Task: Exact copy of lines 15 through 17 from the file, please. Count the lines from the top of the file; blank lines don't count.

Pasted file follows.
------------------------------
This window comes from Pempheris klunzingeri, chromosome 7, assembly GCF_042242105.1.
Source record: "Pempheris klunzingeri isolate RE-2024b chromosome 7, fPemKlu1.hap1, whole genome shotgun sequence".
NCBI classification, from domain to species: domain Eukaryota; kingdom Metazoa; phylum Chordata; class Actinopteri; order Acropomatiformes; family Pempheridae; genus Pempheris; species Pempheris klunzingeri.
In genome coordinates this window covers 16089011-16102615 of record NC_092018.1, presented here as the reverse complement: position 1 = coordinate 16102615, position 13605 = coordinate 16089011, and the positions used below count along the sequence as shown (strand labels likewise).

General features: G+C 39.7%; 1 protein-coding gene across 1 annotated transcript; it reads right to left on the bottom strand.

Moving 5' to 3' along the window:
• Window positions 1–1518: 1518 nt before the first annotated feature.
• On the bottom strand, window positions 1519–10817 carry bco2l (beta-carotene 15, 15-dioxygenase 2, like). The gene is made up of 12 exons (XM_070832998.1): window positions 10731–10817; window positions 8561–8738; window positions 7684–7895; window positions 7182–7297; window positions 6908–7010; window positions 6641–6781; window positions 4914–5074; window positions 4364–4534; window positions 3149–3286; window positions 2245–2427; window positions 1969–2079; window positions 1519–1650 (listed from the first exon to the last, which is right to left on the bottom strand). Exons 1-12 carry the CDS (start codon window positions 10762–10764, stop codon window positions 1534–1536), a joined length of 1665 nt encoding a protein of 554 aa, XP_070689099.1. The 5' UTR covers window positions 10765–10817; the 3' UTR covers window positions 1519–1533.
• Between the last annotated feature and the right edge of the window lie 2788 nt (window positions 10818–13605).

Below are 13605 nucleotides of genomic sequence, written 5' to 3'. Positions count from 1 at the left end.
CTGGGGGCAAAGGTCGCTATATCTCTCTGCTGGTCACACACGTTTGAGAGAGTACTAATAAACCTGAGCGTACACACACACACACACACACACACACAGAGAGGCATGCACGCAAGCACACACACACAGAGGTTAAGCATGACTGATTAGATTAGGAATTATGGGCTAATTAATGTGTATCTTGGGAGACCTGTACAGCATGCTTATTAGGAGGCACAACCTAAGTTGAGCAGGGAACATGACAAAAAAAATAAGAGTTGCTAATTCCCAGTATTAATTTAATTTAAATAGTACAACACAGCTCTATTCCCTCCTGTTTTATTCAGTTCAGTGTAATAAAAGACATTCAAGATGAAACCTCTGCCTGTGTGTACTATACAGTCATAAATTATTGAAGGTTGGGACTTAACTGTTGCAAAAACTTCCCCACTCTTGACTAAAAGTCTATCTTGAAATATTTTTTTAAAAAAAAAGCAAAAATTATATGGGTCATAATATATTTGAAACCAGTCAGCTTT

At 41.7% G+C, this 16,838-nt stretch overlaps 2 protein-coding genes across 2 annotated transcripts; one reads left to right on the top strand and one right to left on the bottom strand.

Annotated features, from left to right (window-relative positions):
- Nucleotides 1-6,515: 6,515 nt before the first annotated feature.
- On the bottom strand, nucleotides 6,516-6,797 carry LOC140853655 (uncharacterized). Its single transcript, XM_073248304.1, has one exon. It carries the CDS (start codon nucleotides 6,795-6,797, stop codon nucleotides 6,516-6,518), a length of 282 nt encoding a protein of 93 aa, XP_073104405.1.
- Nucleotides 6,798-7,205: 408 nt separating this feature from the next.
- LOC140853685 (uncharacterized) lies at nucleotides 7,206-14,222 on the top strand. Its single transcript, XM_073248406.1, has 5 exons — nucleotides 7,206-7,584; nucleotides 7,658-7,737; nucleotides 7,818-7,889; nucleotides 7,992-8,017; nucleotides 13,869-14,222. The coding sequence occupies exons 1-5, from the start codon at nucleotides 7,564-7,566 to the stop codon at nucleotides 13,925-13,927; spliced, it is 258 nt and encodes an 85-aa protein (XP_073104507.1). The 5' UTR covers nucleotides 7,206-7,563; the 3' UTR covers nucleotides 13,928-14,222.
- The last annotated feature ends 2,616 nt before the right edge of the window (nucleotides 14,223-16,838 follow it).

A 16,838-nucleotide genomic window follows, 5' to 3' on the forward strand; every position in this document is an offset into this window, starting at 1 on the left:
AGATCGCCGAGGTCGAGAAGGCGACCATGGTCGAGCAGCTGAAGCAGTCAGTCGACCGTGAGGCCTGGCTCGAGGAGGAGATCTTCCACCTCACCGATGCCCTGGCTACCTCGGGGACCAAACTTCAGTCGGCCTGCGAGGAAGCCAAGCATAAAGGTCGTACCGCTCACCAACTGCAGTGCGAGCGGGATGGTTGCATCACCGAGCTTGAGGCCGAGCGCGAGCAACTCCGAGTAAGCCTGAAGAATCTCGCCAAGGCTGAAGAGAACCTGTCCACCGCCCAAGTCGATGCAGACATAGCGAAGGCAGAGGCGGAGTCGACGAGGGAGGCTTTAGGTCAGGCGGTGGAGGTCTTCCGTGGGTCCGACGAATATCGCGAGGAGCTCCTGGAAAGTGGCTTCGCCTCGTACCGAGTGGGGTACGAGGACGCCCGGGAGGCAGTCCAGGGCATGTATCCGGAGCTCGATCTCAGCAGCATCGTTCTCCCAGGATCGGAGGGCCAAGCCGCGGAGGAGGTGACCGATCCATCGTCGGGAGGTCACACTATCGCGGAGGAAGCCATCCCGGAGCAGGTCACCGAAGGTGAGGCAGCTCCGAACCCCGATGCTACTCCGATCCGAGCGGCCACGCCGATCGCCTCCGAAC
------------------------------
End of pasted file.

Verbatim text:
- On the bottom strand, nucleotides 6,516-6,797 carry LOC140853655 (uncharacterized). Its single transcript, XM_073248304.1, has one exon. It carries the CDS (start codon nucleotides 6,795-6,797, stop codon nucleotides 6,516-6,518), a length of 282 nt encoding a protein of 93 aa, XP_073104405.1.
- Nucleotides 6,798-7,205: 408 nt separating this feature from the next.
- LOC140853685 (uncharacterized) lies at nucleotides 7,206-14,222 on the top strand. Its single transcript, XM_073248406.1, has 5 exons — nucleotides 7,206-7,584; nucleotides 7,658-7,737; nucleotides 7,818-7,889; nucleotides 7,992-8,017; nucleotides 13,869-14,222. The coding sequence occupies exons 1-5, from the start codon at nucleotides 7,564-7,566 to the stop codon at nucleotides 13,925-13,927; spliced, it is 258 nt and encodes an 85-aa protein (XP_073104507.1). The 5' UTR covers nucleotides 7,206-7,563; the 3' UTR covers nucleotides 13,928-14,222.